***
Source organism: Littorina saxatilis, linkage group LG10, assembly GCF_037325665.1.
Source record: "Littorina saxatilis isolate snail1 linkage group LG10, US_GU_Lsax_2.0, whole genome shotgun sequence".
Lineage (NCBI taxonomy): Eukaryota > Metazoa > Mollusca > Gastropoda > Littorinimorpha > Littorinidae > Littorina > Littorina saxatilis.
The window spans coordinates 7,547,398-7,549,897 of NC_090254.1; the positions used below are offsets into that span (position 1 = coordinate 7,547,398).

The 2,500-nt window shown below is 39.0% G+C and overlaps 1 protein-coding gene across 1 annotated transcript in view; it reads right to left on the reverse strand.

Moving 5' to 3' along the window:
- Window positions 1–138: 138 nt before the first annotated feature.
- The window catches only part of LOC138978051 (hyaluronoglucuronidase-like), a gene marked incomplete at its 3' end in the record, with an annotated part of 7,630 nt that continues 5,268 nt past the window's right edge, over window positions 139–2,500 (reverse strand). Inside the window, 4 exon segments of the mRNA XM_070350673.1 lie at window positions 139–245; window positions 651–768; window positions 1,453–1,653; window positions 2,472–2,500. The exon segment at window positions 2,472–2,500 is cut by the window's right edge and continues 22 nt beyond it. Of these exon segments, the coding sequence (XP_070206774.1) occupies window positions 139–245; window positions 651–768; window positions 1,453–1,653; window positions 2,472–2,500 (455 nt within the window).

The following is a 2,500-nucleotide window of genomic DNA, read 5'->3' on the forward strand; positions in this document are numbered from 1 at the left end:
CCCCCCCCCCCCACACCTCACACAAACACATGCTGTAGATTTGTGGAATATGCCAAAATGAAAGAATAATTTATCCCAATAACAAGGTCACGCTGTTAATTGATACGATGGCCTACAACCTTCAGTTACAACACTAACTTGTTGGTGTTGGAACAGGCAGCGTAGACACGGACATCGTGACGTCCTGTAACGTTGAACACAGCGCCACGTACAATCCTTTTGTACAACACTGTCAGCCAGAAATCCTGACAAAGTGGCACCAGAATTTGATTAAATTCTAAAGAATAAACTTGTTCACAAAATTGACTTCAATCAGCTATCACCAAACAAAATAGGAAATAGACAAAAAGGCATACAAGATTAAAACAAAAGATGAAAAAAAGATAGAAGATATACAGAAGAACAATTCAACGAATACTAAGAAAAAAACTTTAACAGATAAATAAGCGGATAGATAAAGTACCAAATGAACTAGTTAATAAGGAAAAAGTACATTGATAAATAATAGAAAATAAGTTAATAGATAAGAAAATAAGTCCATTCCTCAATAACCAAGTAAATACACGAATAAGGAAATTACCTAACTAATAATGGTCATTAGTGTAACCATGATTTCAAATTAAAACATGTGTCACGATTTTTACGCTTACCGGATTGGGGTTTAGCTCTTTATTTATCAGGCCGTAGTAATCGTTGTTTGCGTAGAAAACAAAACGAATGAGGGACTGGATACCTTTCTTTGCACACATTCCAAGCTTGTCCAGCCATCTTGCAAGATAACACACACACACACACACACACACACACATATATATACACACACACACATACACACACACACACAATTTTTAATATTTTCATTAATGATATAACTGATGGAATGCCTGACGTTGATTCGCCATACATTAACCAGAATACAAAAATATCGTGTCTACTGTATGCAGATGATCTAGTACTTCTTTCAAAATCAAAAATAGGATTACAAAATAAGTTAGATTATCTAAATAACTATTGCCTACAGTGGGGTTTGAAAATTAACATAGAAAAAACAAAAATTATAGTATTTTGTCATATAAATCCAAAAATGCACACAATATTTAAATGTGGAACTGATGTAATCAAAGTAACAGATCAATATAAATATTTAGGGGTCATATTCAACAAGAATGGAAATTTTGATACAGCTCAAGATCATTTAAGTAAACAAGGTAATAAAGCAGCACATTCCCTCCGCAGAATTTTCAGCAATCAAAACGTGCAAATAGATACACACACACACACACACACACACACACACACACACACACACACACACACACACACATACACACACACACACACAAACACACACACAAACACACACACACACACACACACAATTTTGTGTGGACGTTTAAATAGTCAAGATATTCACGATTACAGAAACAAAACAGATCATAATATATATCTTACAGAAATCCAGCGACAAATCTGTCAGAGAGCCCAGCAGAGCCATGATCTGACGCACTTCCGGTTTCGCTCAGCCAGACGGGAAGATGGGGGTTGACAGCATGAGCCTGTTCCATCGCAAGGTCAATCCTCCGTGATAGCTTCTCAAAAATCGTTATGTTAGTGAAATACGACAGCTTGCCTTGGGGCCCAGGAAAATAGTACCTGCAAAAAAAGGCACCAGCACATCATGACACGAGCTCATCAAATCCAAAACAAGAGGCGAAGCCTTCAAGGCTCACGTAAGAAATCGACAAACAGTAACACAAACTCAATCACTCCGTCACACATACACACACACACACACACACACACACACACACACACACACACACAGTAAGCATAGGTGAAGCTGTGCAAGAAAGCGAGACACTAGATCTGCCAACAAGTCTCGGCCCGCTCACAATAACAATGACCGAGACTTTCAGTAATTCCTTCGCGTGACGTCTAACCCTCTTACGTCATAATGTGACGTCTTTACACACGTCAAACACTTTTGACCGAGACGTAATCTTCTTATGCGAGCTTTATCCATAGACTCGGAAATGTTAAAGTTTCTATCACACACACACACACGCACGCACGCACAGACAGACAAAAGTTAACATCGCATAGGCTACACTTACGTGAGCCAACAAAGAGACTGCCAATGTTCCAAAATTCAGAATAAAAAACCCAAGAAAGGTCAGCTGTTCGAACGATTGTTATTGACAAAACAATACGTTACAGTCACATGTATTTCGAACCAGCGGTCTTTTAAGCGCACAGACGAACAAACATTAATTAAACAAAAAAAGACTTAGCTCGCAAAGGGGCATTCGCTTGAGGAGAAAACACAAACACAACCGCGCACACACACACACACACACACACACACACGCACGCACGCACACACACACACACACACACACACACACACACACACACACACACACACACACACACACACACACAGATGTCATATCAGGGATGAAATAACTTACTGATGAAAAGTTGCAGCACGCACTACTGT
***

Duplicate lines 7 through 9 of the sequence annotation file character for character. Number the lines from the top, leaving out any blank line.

- Window positions 1–138: 138 nt before the first annotated feature.
- The window catches only part of LOC138978051 (hyaluronoglucuronidase-like), a gene marked incomplete at its 3' end in the record, with an annotated part of 7,630 nt that continues 5,268 nt past the window's right edge, over window positions 139–2,500 (reverse strand). Inside the window, 4 exon segments of the mRNA XM_070350673.1 lie at window positions 139–245; window positions 651–768; window positions 1,453–1,653; window positions 2,472–2,500. The exon segment at window positions 2,472–2,500 is cut by the window's right edge and continues 22 nt beyond it. Of these exon segments, the coding sequence (XP_070206774.1) occupies window positions 139–245; window positions 651–768; window positions 1,453–1,653; window positions 2,472–2,500 (455 nt within the window).

The following is a 2,500-nucleotide window of genomic DNA, read 5'->3' on the forward strand; positions in this document are numbered from 1 at the left end: